"Most of what we think of as nuts aren't really nuts at all, they're drupes!"
Yesterday, my friend Elizabeth was telling me about a potluck barbecue she had over the weekend with her neighbors. She bought the ingredients for her burgers on Friday, prepared them Saturday morning, and grilled them Saturday evening.
Something in my mind clicked about halfway through her story. Elizabeth is a vegetarian. Had she started eating meat all of the sudden? I asked her and she shrieked in horror. No—they were veggie burgers! How could I think such a thing?
I was on the defense now, and I felt a little like Larry David, playfully lecturing her on how the word "burger" usually connotes meat and that she had co-opted the term for her own non-meat eating purposes. She argued that a burger had come to mean any kind of patty, in this case one made from veggies and grains, served between two halves of a bun (with or without sesame seeds, preferable toasted or warmed in some way). We called a truce and decided to continue our debate over drinks (a lot of them) sometime soon.
This conversation stayed with me all day and I kept thinking about how names for some things sometimes come to mean something else.
Most people know that peanuts are not nuts—they are members of the legume family. We usually call everything else "tree nuts" and call it a day. But in reality, most of what we think of as nuts aren't really nuts at all, they're drupes!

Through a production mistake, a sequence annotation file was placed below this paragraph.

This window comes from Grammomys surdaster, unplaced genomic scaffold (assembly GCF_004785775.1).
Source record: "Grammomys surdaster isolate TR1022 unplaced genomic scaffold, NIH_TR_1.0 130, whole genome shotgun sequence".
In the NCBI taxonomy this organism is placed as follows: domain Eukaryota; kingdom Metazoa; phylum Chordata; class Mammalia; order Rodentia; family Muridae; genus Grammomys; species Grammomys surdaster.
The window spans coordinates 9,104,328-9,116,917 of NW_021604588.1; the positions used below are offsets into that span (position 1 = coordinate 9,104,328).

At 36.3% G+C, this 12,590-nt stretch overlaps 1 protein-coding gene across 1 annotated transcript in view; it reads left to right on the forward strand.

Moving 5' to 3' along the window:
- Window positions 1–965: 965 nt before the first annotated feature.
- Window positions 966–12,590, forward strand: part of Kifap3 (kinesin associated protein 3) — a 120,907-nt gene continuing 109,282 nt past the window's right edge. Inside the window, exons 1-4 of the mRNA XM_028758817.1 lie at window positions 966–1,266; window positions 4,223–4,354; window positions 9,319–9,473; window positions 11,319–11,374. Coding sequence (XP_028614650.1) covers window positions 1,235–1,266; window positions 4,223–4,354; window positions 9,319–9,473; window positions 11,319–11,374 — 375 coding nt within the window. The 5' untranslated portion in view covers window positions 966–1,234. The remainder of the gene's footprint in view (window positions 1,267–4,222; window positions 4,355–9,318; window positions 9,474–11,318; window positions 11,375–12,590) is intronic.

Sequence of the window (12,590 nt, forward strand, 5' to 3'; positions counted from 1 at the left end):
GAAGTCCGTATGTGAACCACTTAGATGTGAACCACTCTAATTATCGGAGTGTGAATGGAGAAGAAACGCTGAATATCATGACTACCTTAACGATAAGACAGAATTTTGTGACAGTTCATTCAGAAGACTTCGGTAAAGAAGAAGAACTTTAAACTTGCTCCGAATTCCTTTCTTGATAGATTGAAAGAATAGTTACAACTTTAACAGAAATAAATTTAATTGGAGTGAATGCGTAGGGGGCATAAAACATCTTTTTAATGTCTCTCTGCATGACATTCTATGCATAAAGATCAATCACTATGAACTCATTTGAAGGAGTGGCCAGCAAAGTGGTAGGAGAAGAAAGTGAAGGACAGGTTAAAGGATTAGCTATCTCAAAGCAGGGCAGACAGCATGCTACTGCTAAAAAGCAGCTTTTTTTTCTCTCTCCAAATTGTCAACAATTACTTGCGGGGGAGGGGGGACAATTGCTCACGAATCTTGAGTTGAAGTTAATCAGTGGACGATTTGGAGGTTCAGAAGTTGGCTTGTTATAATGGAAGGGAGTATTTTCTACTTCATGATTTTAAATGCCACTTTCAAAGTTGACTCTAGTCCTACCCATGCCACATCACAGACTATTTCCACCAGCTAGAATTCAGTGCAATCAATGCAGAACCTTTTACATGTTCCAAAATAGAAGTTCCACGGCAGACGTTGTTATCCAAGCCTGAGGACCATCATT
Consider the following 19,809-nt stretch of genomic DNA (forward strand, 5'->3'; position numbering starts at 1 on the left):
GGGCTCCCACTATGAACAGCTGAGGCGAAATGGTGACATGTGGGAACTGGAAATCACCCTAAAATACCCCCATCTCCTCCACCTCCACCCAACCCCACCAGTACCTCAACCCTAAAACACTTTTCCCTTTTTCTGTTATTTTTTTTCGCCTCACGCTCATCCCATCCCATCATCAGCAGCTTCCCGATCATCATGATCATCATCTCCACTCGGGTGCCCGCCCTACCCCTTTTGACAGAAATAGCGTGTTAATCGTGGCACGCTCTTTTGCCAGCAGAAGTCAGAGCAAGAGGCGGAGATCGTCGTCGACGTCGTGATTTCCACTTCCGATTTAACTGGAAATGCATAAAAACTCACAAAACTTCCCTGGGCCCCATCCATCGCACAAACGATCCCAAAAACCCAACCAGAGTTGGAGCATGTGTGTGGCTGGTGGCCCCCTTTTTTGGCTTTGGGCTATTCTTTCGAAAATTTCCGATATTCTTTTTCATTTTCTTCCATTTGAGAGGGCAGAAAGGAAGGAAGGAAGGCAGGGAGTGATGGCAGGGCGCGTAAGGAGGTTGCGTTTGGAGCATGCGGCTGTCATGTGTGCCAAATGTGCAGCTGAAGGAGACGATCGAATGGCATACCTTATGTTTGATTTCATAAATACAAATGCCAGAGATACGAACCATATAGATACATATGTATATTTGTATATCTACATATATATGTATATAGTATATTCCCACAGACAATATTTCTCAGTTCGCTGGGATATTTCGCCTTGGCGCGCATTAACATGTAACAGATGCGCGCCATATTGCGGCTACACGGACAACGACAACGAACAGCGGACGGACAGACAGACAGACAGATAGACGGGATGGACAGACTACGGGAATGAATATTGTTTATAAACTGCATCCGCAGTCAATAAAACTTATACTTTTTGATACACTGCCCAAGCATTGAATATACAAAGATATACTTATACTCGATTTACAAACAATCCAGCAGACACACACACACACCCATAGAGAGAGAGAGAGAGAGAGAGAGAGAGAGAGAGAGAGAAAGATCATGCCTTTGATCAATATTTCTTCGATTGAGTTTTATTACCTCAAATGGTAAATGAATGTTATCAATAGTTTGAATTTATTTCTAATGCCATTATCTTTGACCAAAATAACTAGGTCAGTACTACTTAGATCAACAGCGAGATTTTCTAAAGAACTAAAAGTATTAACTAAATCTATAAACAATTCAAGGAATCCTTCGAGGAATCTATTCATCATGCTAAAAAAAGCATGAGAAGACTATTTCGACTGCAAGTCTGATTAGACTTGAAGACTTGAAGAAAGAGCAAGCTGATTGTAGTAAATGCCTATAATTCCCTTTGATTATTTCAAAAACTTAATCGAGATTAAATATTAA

Confused? Well, let's start with the definition of a nut. A true nut, botanically speaking, is a hard-shelled pod that contains both the fruit and seed of the plant, where the fruit does not open to release the seed to the world. Some examples of botanical nuts are chestnuts, hazelnuts, and acorns.
So what's a drupe you ask? A drupe is a type of fruit in which an outer fleshy part surrounds a shell (what we sometimes call a pit) with a seed inside. Some examples of drupes are peaches, plums, and cherries—but walnuts, almonds, and pecans are also drupes. They're just drupes in which we eat the seed inside the pit instead of the fruit!
So what do we call all of these different oily seeds that we sometimes eat raw, and sometimes roast and sprinkle with salt or sweeten with sugar or honey, or season with cinnamon or chili powder? Well, the term "culinary nuts" has been coming into favor as a kind of catch-all description, and it's pretty good if you ask me.
So eaters, what are some of your favorite culinary nuts to cook or bake with or snack on? And have you ever harvested nuts or drupes straight from the tree?